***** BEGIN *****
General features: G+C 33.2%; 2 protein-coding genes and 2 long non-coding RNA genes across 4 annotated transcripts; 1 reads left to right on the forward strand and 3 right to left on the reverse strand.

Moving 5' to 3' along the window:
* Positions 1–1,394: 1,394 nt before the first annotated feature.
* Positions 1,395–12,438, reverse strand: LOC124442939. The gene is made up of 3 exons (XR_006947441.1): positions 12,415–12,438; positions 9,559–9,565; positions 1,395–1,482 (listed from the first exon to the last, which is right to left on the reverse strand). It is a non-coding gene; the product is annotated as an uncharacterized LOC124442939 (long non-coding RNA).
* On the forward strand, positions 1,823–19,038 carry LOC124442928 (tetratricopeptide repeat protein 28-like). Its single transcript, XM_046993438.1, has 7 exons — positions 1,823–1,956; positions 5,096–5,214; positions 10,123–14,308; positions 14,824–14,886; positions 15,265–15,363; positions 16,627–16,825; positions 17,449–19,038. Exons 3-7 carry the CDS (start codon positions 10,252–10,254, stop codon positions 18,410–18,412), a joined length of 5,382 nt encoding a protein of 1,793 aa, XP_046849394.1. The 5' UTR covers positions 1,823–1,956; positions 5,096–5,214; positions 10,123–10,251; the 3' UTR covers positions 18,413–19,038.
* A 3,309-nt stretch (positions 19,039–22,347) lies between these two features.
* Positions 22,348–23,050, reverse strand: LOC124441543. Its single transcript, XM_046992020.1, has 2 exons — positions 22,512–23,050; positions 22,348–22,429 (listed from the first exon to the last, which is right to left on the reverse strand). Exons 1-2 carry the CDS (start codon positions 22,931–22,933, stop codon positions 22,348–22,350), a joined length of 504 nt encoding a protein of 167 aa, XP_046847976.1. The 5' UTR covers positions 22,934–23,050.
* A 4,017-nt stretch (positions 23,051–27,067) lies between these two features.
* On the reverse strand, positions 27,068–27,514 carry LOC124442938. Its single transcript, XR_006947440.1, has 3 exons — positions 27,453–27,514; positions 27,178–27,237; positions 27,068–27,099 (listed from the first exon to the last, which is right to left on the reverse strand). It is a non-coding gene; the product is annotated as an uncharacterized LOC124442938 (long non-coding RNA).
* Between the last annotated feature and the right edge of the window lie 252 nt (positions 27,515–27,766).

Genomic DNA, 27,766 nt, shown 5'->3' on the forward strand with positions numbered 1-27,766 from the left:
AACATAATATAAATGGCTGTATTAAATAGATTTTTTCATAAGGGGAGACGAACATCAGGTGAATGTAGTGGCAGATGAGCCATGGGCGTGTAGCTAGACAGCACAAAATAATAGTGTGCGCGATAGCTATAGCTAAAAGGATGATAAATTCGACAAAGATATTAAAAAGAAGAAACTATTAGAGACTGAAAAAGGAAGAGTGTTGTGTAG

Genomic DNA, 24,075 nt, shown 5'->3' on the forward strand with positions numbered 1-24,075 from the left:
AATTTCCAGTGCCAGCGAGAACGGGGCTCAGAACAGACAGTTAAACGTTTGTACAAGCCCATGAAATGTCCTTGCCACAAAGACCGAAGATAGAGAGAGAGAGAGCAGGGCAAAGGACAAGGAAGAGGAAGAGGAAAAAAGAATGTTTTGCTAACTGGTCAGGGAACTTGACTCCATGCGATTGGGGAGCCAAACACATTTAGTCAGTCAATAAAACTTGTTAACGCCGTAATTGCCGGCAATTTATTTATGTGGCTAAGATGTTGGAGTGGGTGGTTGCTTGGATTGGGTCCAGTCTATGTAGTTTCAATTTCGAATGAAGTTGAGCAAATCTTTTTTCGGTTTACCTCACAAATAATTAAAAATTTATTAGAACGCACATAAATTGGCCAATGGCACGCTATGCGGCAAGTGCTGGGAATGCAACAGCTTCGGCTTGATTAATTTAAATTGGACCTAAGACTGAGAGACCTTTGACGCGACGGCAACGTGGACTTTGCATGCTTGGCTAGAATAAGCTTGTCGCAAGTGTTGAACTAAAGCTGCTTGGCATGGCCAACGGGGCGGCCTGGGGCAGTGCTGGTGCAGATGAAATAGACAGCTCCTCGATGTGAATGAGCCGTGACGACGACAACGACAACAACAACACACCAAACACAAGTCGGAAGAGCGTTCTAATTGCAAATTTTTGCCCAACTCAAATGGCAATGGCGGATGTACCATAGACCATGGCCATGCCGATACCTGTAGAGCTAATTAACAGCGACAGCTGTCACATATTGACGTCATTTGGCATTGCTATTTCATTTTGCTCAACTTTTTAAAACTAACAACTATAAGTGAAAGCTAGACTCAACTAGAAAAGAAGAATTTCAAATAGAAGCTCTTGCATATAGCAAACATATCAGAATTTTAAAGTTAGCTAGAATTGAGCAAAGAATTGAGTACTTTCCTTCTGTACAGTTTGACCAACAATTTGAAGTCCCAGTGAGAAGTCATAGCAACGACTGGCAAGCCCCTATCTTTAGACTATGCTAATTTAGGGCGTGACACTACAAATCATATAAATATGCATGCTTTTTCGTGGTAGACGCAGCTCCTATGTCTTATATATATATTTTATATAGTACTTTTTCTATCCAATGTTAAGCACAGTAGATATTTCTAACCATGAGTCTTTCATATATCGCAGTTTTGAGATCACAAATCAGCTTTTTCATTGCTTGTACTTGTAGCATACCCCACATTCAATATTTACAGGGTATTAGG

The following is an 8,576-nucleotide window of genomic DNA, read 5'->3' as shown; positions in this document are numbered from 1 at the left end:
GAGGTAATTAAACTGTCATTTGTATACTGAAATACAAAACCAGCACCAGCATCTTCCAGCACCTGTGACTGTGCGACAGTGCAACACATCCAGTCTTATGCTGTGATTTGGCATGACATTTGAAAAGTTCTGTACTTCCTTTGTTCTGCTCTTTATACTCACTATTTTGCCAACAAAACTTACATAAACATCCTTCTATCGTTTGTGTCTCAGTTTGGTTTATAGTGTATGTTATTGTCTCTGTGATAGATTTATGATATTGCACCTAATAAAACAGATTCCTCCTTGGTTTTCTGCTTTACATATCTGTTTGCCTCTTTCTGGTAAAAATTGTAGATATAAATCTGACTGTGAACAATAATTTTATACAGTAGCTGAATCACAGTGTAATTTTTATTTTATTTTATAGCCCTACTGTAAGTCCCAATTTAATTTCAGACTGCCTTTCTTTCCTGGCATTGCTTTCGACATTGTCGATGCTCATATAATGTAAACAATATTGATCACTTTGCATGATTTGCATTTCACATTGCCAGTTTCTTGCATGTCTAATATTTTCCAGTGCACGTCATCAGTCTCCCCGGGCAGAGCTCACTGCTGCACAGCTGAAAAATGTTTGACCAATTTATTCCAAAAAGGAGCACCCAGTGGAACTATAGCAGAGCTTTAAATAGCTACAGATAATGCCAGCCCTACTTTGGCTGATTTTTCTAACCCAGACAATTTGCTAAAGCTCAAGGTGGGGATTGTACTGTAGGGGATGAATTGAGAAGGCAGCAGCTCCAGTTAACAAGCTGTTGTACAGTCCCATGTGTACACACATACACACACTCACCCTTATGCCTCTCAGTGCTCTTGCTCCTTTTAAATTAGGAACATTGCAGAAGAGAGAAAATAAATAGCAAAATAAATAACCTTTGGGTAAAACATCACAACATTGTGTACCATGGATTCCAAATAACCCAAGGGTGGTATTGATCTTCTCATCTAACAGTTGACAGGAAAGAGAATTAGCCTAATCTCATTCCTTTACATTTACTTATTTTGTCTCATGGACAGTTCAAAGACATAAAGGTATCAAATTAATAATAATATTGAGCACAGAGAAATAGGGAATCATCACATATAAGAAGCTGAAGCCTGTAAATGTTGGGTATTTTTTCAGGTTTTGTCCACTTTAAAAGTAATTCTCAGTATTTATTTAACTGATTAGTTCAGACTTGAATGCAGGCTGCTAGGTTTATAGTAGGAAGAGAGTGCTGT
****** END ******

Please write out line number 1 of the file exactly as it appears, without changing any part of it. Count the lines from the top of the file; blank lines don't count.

General features: G+C 33.2%; 2 protein-coding genes and 2 long non-coding RNA genes across 4 annotated transcripts; 1 reads left to right on the forward strand and 3 right to left on the reverse strand.